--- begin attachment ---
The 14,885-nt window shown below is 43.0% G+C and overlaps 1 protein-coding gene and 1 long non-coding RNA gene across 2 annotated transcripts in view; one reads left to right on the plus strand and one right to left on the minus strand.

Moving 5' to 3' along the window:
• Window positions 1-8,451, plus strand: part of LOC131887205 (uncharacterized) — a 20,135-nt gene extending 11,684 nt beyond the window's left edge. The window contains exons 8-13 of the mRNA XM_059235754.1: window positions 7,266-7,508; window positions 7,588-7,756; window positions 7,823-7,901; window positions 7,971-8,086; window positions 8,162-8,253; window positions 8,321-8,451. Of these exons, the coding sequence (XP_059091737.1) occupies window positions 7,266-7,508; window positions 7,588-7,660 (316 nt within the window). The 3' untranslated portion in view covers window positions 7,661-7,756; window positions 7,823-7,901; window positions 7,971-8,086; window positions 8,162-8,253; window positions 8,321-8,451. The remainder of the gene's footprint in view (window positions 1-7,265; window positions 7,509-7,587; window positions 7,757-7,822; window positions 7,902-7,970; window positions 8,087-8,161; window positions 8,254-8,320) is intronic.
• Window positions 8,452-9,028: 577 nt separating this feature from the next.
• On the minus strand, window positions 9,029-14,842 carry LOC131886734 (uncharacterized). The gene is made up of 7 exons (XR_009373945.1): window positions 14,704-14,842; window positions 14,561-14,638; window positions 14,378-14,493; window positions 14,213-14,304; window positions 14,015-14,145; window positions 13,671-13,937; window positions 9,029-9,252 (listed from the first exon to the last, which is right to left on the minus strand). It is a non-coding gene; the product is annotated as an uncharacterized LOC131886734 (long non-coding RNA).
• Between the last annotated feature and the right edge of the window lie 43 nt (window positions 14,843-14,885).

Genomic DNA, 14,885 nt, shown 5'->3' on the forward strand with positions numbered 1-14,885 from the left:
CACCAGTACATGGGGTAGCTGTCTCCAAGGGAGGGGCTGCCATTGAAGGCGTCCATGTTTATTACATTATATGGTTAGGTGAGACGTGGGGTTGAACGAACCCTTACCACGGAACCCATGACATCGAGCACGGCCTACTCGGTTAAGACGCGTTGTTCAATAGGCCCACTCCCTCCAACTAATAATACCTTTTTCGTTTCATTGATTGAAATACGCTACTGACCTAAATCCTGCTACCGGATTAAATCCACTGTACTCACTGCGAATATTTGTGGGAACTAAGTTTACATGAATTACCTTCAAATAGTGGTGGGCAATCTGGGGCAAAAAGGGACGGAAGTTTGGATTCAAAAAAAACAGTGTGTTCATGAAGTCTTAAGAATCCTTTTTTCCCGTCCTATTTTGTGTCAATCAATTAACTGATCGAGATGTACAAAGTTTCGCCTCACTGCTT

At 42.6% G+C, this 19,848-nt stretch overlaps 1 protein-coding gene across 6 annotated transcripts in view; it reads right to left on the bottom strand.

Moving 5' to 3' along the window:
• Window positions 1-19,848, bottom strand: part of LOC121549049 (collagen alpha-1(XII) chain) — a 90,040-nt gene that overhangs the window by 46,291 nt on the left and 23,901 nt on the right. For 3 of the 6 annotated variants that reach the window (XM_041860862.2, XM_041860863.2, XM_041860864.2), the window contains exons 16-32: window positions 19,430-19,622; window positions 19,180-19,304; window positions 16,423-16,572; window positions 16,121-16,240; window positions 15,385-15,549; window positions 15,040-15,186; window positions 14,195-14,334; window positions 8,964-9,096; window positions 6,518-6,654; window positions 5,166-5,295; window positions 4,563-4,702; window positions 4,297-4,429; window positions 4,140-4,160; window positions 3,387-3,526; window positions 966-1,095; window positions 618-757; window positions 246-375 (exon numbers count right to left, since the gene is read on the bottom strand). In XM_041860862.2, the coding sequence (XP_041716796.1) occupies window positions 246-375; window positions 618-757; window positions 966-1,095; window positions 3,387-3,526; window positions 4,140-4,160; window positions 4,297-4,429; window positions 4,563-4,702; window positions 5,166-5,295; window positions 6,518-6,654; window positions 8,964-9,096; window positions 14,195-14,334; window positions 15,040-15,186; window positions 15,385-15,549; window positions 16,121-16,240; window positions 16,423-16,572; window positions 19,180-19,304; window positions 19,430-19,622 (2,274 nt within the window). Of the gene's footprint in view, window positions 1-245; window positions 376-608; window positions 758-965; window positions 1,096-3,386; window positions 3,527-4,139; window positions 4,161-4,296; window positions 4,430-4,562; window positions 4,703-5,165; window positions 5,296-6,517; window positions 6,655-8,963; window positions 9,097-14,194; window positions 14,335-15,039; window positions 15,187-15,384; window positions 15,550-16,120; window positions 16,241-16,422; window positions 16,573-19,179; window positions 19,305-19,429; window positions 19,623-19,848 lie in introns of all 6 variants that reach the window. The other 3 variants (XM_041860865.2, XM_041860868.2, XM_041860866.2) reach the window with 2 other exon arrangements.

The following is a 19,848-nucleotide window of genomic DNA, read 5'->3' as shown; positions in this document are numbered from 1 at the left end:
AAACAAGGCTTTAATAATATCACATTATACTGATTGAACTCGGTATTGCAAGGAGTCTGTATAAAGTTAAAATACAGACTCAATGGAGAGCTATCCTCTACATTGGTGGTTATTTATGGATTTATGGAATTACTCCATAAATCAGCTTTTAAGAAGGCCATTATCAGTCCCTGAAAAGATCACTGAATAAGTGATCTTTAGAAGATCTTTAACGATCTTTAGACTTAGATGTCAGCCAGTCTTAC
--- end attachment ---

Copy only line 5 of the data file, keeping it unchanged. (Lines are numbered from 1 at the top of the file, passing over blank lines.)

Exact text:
• On the minus strand, window positions 9,029-14,842 carry LOC131886734 (uncharacterized). The gene is made up of 7 exons (XR_009373945.1): window positions 14,704-14,842; window positions 14,561-14,638; window positions 14,378-14,493; window positions 14,213-14,304; window positions 14,015-14,145; window positions 13,671-13,937; window positions 9,029-9,252 (listed from the first exon to the last, which is right to left on the minus strand). It is a non-coding gene; the product is annotated as an uncharacterized LOC131886734 (long non-coding RNA).